- Telefónica is infiltrating industrial environments with the integration of connectivity solutions expected to upgrade industrial processes through increased automation.
Telefónica Empresas and engineering group Geprom Connecting Industries signed an agreement to create and deploy solutions for industrial environments.
The partners plan to jointly develop “digitalisation solutions” for industrial customers that are designed to improve production and other factory processes in order to reduce costs and increase productivity, among other goals.
Geprom is to provide industrial automation platforms that have already been deployed in a swathe of vertical industries, including the automotive, food, chemical and pharmaceutical, logistics, and energy sectors. The engineering company uses the Legato Sapient cloud‑based, modular manufacturing execution system (MES) that aims to increase production efficiency through automation. Legato Sapient is a product developed by Geprom partner and software developer Gefasoft.
Telefónica Empresas will focus on connectivity technology, big data and analytics, and cloud storage and processing environments to allow communication between production tools, robots, sensors, and automatically guided vehicles (AGVs).
According to Geprom, the operator is providing the “whole set” of Internet of Things (IoT) connectivity required for a factory, including Ethernet, Wi‑Fi, virtual private networks, low power wireless area (LPWA) technology, LTE, and ultimately 5G.
Industrial and private LTE key elements of Telefónica enterprise drive
By teaming up with Geprom, Telefónica is adding a further building block to its existing industrial solutions strategy.
For instance, it has already signed a collaboration agreement with ASTI Mobile Robotics to develop technological and commercial propositions for AGVs, which are common in industrial environments (Telefónicawatch, #128).
The two partnerships appear to tie in with Telefónica’s increasing focus on private LTE networks for industrial customers — which it demonstrated together with car manufacturer SEAT and parts‑maker Ficosa at Mobile World Congress (MWC) 2018 (Telefónicawatch, #124). Telefónica, as well as peers such as Deutsche Telekom, has a strong interest in the provision and management of “hybrid” campus networks that combine public and private LTE (and eventually 5G) networks in order to support industrial environments.
In an interview with Enterprise IoT Insights at MWC 2019, Andrés Padilla Fuentes, Global Director of IoT at Telefónica, said private LTE was something the operator “nurtured” in 2018 and is “making a reality” in 2019.
“That concept of the connected factory through a combination of private LTE and our public network is a reality — something we are selling to mines, ports, airports, factories, and plants all over Latin America and also in Europe. ”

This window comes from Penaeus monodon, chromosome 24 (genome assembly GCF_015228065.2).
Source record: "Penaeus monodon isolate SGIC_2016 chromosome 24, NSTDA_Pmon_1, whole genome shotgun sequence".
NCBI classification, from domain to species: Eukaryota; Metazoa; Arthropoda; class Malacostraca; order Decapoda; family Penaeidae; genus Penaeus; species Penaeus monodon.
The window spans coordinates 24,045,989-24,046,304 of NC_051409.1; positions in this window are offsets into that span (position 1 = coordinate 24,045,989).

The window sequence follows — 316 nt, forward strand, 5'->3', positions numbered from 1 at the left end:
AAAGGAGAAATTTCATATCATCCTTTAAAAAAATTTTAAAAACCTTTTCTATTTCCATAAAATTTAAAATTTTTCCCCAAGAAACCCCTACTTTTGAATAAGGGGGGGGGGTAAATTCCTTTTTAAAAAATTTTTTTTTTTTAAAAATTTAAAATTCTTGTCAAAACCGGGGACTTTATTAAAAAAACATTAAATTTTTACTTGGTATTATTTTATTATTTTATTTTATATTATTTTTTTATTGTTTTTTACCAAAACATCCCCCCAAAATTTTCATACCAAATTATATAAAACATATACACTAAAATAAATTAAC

“In the case of Chile, Peru, Colombia, there is a lot of money in mining, often coming from multinationals headquartered in Europe, and operating in Latin America. That’s a perfect fit for us, of course. In the case of Europe, we are seeing demand either in manufacturing plants, many in the car industry — just because the car industry is already very well aware of mobile connectivity and is starting to apply it in its production and processes — and also in those countries with more… commercial activity in ports and airports. ”
Padilla added that the operator aims to use its own spectrum assets for private LTE networks where it can, but would be prepared to use unlicensed spectrum in areas where its own spectrum is not available. It has acquired “bits and pieces” of spectrum for this purpose in Europe, and is “analysing” taking the same approach in Latin America. Padilla added that private LTE will allow it to enter regions outside its operational footprint, as well as new market segments.
Worth noting is that Telefónica introduced an enterprise mobility solution called LTE In A Box in 2015, enabled by vendors Cisco and Quortus. The aim was to provide the ability to deploy private LTE networks with a focus on in‑building access (Telefónicawatch, #95). The operator is also collaborating with US‑Turkish next‑generation radio access network specialist Netsia on end‑to‑end network slicing, with the aim of deploying Netsia’s Virtual LTE RAN Platform as the basis for private networks, such as in hospitals (Telefónicawatch, #122). Further, Telefónica has teamed up with Ericsson to launch virtualised private networks for business customers based on the UNICA platform and network slicing (Telefónicawatch, #128).